Indie Labels Lead Grammy Nominations
For over 50 years, the Grammy Awards have rewarded everything that's larger than life about popular music. The biggest stars and, not coincidentally, the biggest record labels have generally taken home the top prizes — that's just one reason the awards have been dubbed, "The Grannys." They tend to play it safe — especially in the big categories. But that's changed. This year, more than half of all Grammy nominations went to smaller, independent labels.
The Canadian band's ambitious album, The Suburbs, came out on Merge Records, an indie label based in North Carolina. Merge co-founder Laura Ballance says the Internet has helped level the playing field in the music business.
"Now, whether something is on a major label or an independent label doesn't matter," Ballance says. "If you live in Wichita, Kansas, you can still get to hear whatever band you want. Because it doesn't have to be in your local record store or in the Wal-Mart."
Improved access has been good for independent labels, according to Rich Bengloff, President of the American Association of Independent Music (A2IM), a trade group that represents indie labels.
"We don't have to worry about shelf space in a retail store as much anymore, because digital is now over 40% of the business. We don't have to worry about radio access as much because people are accessing it over the Internet," Bengloff says.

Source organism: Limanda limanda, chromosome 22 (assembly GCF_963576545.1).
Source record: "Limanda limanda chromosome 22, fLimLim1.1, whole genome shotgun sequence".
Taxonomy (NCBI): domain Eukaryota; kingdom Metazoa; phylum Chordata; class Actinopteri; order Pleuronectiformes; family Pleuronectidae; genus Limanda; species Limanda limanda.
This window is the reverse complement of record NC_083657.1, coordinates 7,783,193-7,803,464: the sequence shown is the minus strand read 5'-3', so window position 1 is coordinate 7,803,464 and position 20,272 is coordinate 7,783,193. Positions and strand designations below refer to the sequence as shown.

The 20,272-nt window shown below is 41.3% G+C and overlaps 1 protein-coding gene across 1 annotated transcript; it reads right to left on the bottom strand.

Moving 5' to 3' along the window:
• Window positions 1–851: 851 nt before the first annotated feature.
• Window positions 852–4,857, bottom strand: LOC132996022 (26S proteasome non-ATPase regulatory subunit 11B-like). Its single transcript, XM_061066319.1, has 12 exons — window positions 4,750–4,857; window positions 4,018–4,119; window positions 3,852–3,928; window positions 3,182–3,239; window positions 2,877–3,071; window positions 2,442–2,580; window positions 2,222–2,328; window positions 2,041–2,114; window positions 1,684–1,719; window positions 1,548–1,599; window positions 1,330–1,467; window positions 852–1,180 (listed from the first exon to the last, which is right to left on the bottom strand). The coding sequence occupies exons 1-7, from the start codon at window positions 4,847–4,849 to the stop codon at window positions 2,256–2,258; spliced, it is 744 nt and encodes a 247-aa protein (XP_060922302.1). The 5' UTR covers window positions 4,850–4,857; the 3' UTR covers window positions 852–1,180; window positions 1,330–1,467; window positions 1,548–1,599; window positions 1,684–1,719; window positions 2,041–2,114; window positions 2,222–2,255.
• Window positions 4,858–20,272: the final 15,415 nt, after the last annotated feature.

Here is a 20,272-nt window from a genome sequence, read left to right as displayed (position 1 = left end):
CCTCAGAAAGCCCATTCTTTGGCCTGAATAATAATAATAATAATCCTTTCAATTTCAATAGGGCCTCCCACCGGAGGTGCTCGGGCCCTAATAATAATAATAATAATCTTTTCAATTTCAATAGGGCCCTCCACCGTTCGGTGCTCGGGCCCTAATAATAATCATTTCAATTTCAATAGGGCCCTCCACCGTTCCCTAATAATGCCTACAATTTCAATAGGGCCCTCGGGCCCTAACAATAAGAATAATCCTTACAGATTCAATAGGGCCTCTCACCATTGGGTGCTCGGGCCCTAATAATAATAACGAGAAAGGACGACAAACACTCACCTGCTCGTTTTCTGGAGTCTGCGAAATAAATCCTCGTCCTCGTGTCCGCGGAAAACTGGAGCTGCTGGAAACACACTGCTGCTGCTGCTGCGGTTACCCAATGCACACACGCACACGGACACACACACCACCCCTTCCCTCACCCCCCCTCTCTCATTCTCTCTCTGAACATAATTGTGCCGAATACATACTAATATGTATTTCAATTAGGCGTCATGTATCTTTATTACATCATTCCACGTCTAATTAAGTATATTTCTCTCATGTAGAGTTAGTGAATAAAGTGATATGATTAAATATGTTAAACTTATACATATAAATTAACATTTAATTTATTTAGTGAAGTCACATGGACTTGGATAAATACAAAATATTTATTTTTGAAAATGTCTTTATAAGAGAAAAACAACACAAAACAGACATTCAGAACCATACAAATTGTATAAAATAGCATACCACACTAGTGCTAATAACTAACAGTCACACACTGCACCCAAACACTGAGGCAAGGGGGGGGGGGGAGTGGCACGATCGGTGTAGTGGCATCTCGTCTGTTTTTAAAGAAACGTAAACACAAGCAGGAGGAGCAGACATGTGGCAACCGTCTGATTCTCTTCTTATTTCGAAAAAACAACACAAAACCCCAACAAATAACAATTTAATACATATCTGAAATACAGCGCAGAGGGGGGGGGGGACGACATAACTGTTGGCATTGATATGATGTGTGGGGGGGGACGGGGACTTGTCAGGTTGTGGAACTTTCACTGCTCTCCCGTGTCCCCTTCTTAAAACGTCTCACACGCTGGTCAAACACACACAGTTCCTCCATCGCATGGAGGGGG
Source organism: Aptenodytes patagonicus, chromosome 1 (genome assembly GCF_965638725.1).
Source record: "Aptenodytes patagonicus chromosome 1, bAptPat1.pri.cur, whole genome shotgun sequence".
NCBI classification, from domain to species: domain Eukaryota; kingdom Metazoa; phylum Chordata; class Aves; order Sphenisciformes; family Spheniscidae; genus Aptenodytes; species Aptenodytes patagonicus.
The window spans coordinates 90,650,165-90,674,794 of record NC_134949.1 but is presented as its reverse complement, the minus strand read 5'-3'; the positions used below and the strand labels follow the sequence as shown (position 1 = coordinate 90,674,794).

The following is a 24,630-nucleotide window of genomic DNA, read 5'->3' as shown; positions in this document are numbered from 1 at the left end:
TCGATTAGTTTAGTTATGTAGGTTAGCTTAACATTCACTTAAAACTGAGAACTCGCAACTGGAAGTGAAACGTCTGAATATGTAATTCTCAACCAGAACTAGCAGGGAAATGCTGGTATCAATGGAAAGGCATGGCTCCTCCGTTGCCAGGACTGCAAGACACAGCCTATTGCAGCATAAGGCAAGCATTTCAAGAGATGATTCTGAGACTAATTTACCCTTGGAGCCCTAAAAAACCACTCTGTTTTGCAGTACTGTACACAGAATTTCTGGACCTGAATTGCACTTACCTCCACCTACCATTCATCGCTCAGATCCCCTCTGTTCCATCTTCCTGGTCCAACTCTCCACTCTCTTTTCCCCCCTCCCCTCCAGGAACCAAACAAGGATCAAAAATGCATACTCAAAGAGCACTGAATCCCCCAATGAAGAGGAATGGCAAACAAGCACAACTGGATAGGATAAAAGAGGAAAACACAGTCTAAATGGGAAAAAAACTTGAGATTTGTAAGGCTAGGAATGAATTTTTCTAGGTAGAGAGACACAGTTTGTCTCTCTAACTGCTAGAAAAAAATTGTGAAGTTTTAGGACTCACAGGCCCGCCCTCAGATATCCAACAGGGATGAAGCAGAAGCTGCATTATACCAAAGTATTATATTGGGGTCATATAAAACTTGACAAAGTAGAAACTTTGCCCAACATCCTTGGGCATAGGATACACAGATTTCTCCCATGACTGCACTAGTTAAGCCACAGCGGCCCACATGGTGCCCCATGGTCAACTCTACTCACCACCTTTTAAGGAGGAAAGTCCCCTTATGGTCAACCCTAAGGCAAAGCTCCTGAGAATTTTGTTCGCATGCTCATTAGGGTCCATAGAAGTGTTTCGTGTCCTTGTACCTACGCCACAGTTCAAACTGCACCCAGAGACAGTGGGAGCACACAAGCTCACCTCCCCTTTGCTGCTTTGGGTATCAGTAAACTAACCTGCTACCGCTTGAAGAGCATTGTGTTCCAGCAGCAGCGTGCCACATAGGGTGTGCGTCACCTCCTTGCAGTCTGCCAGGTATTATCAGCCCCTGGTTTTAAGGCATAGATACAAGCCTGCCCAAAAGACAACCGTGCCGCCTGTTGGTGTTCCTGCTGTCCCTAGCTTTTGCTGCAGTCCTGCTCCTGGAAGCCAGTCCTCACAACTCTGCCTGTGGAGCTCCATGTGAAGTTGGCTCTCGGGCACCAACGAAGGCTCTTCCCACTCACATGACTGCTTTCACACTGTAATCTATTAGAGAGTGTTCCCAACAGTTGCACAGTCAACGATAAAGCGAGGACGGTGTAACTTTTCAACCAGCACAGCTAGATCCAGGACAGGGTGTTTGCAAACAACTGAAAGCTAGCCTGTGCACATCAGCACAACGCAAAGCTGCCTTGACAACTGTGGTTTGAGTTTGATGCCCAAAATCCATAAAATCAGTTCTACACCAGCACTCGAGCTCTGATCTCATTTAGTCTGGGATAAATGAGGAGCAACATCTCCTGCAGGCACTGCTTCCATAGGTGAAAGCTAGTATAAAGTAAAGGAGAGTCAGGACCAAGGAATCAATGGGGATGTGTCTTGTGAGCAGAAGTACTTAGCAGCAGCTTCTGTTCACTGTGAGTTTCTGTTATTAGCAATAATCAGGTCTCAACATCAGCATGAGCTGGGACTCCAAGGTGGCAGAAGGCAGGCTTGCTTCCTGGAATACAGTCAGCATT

A cynic might suggest that indie labels are collecting more Grammy nominations because the majors are on life support. Sales of physical CDs have declined steeply since their heyday in the 1990s. And the major labels just don't have the budgets they used to. So a growing list of veteran artists — including such household names as Robert Plant and Herbie Hancock — have jumped to independents.
Willie Nelson recorded dozens of albums for major labels, but his latest Grammy-nominated release came out on Rounder Records, now a subsidiary of the still-independent Concord Music Group.
In the age of social media, many artists are trying to market their music directly to consumers with no label at all. But A2IM's Bengloff thinks there are some jobs — like marketing and distribution — that musicians will always pay someone else to do. And that's where independent labels come in.
"There will be a music industry. It will survive," he says. "And we think we'll be a big part of that industry because of our flexibility."
In some ways, this might look like a return to an earlier era in music history. Steve Knopper, a contributing editor to Rolling Stone, is the author of the book Appetite for Self-Destruction: The Spectacular Crash of the Record Industry in the Digital Age. He says today's independents are the heirs to great labels like Sun and Motown.
"They have hands-on people who are good at what they do. They have low overhead. They're not spending all their money on booze and hookers and blow, and the traditional things the record industry used to do," says Knopper. "But in order to make a huge superstar, still you need to have the contacts of a major label. And you need to be able to put an act on the radio. I'm sorry to say NPR can't break a Lady Gaga on its own. No offense."
And he points out that independent labels are still trailing the majors in the industry's ultimate yardstick: sales. According to Soundscan, no indie label release made the top 25 last year. It's not clear that a big night at the Grammys on Sunday would do much to change that. Copyright 2011 National Public Radio. To see more, visit http://www.npr.org/.